The second cell was treated in an identical manner except that no breaker was added to the injected fluid. The proppant packs were then shut-in (no flow) for 24 hours. Water cleanup was again initiated at low rates and ramped from 0.5 ml/min to 10 ml/min. Differential pressure measurements within the pack indicated a significant improvement in the regain permeability and conductivity of the proppant pack containing breaker in the injection fluid. At the completion of the low rate flow stage, Test 1 was observed to exhibit 2,598 md ft conductivity compared to 1272 millidarcies feet (mD-ft) for Test 2. In the high rate flow cleanup regime, Test 1 exhibited 2941 mD-ft compared to 1,444 mD-ft for Test 2. The data is set forth in Table I below.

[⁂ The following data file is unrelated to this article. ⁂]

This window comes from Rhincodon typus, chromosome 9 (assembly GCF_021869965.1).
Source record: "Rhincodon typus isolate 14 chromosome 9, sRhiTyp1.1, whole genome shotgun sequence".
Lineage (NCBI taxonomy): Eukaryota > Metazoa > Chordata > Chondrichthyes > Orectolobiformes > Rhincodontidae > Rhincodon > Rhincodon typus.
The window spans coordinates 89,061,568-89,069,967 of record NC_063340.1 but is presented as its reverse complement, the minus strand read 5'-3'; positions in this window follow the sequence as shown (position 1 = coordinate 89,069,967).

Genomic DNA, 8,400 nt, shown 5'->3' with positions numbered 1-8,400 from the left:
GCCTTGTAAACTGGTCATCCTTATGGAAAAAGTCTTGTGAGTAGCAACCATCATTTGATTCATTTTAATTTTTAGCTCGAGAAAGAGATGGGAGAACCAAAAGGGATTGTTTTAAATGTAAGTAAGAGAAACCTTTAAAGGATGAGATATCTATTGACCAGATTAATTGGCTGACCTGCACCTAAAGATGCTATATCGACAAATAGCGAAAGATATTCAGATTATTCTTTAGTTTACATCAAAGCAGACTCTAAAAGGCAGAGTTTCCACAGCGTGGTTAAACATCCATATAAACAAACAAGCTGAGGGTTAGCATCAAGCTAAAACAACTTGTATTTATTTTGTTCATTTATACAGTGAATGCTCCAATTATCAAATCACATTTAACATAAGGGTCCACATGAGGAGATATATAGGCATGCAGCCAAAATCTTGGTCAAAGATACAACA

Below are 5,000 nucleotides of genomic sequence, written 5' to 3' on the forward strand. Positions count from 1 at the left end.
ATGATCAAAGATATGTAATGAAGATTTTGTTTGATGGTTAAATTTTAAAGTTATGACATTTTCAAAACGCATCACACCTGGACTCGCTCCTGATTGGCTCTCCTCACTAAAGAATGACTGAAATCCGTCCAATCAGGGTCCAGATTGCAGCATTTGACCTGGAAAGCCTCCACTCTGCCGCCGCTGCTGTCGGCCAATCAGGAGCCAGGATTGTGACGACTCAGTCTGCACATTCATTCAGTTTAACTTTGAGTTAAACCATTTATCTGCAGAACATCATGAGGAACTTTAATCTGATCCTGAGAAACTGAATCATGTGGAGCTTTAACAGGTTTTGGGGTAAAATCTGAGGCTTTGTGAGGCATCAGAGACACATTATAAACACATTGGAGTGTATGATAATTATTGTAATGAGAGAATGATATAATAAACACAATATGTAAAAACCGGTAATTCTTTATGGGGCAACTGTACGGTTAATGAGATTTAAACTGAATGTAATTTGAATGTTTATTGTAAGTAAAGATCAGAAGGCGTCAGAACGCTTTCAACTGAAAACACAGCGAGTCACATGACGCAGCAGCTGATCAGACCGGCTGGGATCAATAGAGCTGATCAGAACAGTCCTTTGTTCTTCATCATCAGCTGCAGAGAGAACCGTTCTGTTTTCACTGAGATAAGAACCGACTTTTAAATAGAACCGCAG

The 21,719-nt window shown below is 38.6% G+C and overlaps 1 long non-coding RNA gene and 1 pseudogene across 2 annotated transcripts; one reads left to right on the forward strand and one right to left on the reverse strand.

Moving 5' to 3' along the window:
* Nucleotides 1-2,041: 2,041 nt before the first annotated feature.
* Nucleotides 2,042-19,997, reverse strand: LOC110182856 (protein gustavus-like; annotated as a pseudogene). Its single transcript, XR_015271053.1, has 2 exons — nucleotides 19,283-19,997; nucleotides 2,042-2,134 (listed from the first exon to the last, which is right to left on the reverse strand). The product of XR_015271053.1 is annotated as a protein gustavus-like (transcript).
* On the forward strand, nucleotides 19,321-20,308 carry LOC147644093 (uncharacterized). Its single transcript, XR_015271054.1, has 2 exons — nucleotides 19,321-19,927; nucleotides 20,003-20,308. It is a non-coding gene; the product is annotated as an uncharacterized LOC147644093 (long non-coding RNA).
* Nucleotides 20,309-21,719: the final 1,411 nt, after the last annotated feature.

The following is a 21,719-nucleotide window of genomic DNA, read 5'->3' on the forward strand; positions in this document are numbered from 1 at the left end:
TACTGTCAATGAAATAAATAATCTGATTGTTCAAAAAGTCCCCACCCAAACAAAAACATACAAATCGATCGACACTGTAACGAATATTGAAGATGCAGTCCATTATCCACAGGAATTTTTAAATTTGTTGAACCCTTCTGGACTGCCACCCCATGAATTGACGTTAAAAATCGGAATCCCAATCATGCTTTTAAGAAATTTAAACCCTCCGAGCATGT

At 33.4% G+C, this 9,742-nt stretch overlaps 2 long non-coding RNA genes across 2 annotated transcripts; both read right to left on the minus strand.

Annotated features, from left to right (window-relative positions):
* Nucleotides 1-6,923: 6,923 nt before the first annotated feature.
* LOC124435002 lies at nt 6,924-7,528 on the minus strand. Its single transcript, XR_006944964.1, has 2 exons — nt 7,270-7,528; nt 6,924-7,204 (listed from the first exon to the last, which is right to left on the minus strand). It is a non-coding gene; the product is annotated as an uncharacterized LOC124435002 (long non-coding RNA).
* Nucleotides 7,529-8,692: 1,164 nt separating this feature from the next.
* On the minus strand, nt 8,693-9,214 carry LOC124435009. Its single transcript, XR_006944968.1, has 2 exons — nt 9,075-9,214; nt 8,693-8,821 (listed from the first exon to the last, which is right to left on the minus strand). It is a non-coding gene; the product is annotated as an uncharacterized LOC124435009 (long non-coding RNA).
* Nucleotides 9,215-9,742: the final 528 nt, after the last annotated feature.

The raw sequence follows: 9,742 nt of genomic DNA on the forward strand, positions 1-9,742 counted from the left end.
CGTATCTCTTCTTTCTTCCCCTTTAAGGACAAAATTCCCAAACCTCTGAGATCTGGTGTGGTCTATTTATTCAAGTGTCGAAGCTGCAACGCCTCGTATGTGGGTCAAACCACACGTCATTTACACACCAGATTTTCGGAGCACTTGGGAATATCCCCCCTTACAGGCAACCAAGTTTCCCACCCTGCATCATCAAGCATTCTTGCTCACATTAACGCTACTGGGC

0.5 to 10 ml/min
Cell 1—After Water Injection
including enzyme breaker
Cell 2—After Water Injection
From the foregoing, it will be observed that numerous variations and modifications may be effected without departing from the true spirit and scope of the novel concepts of the invention.
|Cited Patent||Filing date||Publication date||Applicant||Title|
|US2596843||31 Dec 1949||13 May 1952||Stanolind Oil & Gas Co||Fracturing formations in wells|
|US2966457||8 May 1956||27 Dec 1960||Swift & Co||Gelled fracturing fluids|
|US3089542||13 Apr 1960||14 May 1963||American Cyanamid Co||Oil well fracturing method|
|US3149673||23 Aug 1961||22 Sep 1964||Jersey Prod Res Co||Use of solid polyolefin propping agent in hydraulic fracturing|
|US3149674||23 Aug 1961||22 Sep 1964||Jersey Prod Res Co||Fracturing of subsurface earth formations|
|US3175615||29 Oct 1962||30 Mar 1965||Jersey Prod Res Co||Fracturing of subsurface earth formations|
|US3254717||19 Nov 1962||7 Jun 1966||Gulf Research Development Co||Fracturing process and impregnated propping agent for use therein|